Formula 1 Announces It Will No Longer Use Grid Girls
Formula 1 announced it will stop using grid girls at the start of the '18 season, saying the practice is “at odds with modern-day societal norms," according to Jamie Grierson of the London GUARDIAN. Grid girls are models used in "promotional tasks, such as holding umbrellas or driver name-boards and lining the corridor through which the drivers walk" on their way to the podium, usually wearing clothing that "bears the name of a sponsor." F1 organizers said that they will end the "long-standing practice" at the start of the '18 season at the opening grand prix in Melbourne in March (GUARDIAN, 1/31).
In London, Jack de Menezes reported the decision comes "just days after" the Professional Darts Corp. announced it will "no longer use walk-on girls to accompany players on their way to the stage," although this has since "been revealed as a ruling made by television broadcasters." F1 Managing Dir, Commercial Operations Sean Bratches said, "Over the last year we have looked at a number of areas which we felt needed updating so as to be more in tune with our vision for this great sport. While the practice of employing grid girls has been a staple of Formula 1 Grands Prix for decades, we feel this custom does not resonate with our brand values and clearly is at odds with modern day societal norms." On Tuesday, Matchroom Boxing promoter Eddie Hearn criticized the decision taken in darts and "stressed that he will not be taking the same action with ring girls." He said, "Ring card girls are very different. The ring card girls are actually doing a job which they’ve done for many, many years which is letting people know what round is coming up" (INDEPENDENT, 1/31). The BBC reported Silverstone Managing Dir Stuart Pringle said, "We wholeheartedly support the decision by F1 to drop the use of grid girls -- it is an outdated practice that no longer has a place in sport." Some have "already bemoaned the decision, saying it is a regrettable break with what they see as a fundamentally harmless tradition and an inevitable diminution" of the sport's so-called "glamour" (BBC, 1/31).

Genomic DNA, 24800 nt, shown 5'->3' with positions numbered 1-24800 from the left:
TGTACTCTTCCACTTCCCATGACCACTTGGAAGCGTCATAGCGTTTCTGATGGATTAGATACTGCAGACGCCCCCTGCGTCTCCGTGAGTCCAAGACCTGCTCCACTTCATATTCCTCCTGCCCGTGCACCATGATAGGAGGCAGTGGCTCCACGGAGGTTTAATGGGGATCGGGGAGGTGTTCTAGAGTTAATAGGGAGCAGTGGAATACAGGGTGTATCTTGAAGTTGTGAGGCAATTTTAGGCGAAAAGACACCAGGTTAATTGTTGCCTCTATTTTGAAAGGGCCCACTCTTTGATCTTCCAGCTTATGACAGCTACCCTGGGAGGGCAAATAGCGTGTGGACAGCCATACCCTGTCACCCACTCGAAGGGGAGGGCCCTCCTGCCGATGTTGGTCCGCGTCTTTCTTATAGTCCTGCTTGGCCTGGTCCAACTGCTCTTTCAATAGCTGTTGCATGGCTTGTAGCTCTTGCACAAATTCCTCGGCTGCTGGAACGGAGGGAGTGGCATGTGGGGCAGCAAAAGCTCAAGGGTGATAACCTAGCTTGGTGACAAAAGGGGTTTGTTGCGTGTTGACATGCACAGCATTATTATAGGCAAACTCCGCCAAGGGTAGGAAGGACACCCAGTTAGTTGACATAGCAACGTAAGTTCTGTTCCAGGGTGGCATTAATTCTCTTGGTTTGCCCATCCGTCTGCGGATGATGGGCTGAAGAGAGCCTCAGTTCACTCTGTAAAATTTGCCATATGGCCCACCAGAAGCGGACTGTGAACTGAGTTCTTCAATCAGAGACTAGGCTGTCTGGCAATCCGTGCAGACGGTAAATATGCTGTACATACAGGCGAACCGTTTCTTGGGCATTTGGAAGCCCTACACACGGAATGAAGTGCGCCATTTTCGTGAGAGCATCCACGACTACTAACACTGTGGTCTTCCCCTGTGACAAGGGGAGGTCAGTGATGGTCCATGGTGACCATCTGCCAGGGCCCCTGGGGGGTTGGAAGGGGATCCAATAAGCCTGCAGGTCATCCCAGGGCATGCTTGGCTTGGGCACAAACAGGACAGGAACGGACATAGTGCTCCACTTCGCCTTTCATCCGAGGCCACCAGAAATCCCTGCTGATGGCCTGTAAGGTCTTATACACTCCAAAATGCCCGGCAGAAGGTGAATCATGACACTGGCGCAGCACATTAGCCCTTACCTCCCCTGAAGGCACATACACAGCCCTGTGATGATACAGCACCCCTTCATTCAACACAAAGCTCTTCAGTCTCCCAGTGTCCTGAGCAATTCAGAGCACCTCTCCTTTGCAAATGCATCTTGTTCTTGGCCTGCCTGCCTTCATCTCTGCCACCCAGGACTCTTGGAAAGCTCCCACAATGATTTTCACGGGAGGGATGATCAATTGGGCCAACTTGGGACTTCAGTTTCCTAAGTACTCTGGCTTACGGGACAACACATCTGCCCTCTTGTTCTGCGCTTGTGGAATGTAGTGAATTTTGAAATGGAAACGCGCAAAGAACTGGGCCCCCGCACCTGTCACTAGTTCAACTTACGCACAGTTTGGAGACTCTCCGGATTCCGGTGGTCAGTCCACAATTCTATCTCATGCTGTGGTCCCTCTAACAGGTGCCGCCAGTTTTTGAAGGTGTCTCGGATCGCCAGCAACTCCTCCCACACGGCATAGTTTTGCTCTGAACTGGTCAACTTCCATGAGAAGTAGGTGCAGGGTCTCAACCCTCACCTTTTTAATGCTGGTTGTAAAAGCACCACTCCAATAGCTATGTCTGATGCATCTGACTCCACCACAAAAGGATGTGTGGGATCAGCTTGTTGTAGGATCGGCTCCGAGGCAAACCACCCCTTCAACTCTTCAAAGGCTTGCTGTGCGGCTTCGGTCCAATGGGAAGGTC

THE BACKLASH: In London, Maltby & Duell reported the announcement "was met with backlash, with fans voicing their dismay on social media." Many were "infuriated by F1's claim that the decision was made due to the 'brand values'" and took their frustrations to Twitter. One user wrote, "The Halo doesn't resonate with the fans values, remove that as well." Model Kelly Brook, 38, who used to work as an F1 flag girl, said, "It's a well-paid job. It's one of the best jobs I ever had. You dress glamorously and obviously it's about being presentable but I never felt I was taken advantage of" (DAILY MAIL, 1/31).